Unison Hands-On

Tecmo's stylish rhythm game is headed to US shores, and we have a copy of the localized version. How does it compare with the Japanese release?

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With the success of games like Space Channel 5 and the hype generated by the US release of Konami's Dance Dance Revolution, it seems the climate is right for Japanese companies to bring their quirky dance games to the States. Whatever its reasoning, Tecmo has decided its dance game Unison is fit for North American consumption, and it's well into the process of localizing the game.

Unison tells the story of Doctor Dance and his three brave cohorts, Trill, Cela, and Chilly. Living in a world where dancing is prohibited by a dastardly entertainment minister, this quartet forms Unison--a pirate dance squad out to take back the night. Unison rehearses and subsequently broadcasts underground performances aimed at stirring the rhythmically subjugated population into revolt. The group spares no expense--each broadcast consists of a massive multimedia presentation on top of the song and dance antics of the fully costumed group. Quite a sight to behold.

Screwball story aside, Unison is by no means your standard dance game. From a gameplay standpoint, the game relies heavily on the Simon-esque memorization of dance routines rather than on quick reflexes and custom peripherals. The control scheme requires you to use the PS2's dual analog sticks to simulate the moves of the onscreen dancers. Depending on the particular dance routines you'll be required to perform, you'll have to move the sticks every which way while staying in tempo in order to achieve maximum accuracy.

Each performance is preceded by a lengthy training session, in which Doctor Dance coaches Trill, Cela, or Chilly on the particular moves to be performed. As you'll be required to dance to entire songs, the training exercises are broken up into sections aimed at teaching you each of the song's sequences. Trill, Cela, and Chilly all have a different set of moves, with Trill's being the easiest and Chilly's the most challenging. After you've sufficiently mastered the moves via the training sequences, you're made to go on the air with your performance. This is where the music and pyrotechnics are in full effect--as whichever character you've selected, you have to dance through the entire song, entirely from memory, in order to score a passing grade. In contrast to the on-air sessions in the less-lenient Japanese version, the US version's on-air sessions include onscreen prompts that illustrate the moves you're required to perform. Though this does help out quite a bit, it's still nearly impossible to go through the songs without having practiced them intensively in the training sessions. The performances are replete with flashing lights, tightly choreographed dance routines, and crisp hi-fi versions of the selected songs. Despite the game's technically modest visuals, there's quite a bit of eye-candy to be enjoyed here.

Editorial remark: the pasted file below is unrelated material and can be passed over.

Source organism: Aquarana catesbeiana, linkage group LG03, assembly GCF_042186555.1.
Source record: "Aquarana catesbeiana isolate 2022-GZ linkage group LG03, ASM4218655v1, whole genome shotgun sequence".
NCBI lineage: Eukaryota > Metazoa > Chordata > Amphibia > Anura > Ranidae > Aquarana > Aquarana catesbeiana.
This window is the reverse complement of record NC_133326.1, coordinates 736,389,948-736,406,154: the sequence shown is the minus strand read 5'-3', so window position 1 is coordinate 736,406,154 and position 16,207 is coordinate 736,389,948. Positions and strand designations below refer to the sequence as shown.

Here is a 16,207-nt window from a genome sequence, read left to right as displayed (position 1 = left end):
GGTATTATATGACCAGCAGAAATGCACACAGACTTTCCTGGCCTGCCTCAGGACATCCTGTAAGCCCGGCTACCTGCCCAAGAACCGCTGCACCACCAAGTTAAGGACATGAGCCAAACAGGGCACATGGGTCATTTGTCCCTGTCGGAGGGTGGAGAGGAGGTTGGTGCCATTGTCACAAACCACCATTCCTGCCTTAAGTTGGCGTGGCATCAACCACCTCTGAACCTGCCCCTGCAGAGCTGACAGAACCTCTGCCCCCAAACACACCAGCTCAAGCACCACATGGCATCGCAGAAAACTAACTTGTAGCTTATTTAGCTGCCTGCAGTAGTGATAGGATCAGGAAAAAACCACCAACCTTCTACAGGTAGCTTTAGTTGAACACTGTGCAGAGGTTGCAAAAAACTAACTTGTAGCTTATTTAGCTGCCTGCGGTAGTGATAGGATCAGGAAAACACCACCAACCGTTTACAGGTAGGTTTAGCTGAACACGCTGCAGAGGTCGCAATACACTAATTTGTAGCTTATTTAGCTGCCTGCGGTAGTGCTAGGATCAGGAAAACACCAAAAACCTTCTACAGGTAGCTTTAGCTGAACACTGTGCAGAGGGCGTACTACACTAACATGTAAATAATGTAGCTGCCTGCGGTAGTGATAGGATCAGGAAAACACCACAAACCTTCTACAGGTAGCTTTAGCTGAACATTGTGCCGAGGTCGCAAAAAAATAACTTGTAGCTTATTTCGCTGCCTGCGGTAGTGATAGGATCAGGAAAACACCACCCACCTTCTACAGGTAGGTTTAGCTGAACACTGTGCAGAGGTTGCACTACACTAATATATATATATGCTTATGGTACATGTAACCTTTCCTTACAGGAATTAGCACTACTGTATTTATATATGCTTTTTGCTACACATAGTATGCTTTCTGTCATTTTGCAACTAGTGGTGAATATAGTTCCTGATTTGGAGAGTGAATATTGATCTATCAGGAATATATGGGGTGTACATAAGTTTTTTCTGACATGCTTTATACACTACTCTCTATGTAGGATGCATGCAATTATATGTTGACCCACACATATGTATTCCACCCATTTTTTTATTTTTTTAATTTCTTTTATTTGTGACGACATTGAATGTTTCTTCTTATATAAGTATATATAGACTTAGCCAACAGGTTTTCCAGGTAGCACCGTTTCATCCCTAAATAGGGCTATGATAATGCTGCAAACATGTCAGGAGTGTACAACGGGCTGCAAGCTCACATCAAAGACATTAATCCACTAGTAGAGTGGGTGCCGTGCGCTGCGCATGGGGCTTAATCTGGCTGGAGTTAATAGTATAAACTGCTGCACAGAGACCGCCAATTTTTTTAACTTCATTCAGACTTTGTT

The game's visual design is very focused. It adheres to a sort of "manga meets '70s space-funk/disco" aesthetic to a tee. The game's world is composed of bright colors and rounded shapes, and the characters are all decked out in hip huggers, butterfly collars, and platform shoes. Doctor Dance's pad--where the training sequences take place--is quite swank. It features donut-shaped couches, azure bamboo plants, and round, pulsating modular speakers. All in all, the visuals are technically simple, composed of straightforward textures, low-poly characters, and an impressive use of light and shadow effects. The on-air productions are pretty impressive, replete with laser lights, fog effects, and lens flares.

Unison features music by Naughty by Nature (OPP), Aqua (Barbie Girl), and KC and the Sunshine Band (That's the Way I Like It), among others. Needless to say, the game's selection of '70s and '90s pop, as well as its moderate selection of J-pop, fits the theme quite well. Tecmo also has remixed some of the songs, though to what extent isn't entirely clear.

Unison is set for release in the US later this month. Though the North American populace has expressed some kind of interest in the neglected rhythm genre, it's tough to tell whether it'll take to an entry that is markedly more difficult to "pick up and play" than the others in the genre. The game has definitely been toned down a bit for its US release, though, so it's clear that Tecmo is aware of the risks involved. Stay tuned for full review of the game in the coming weeks.

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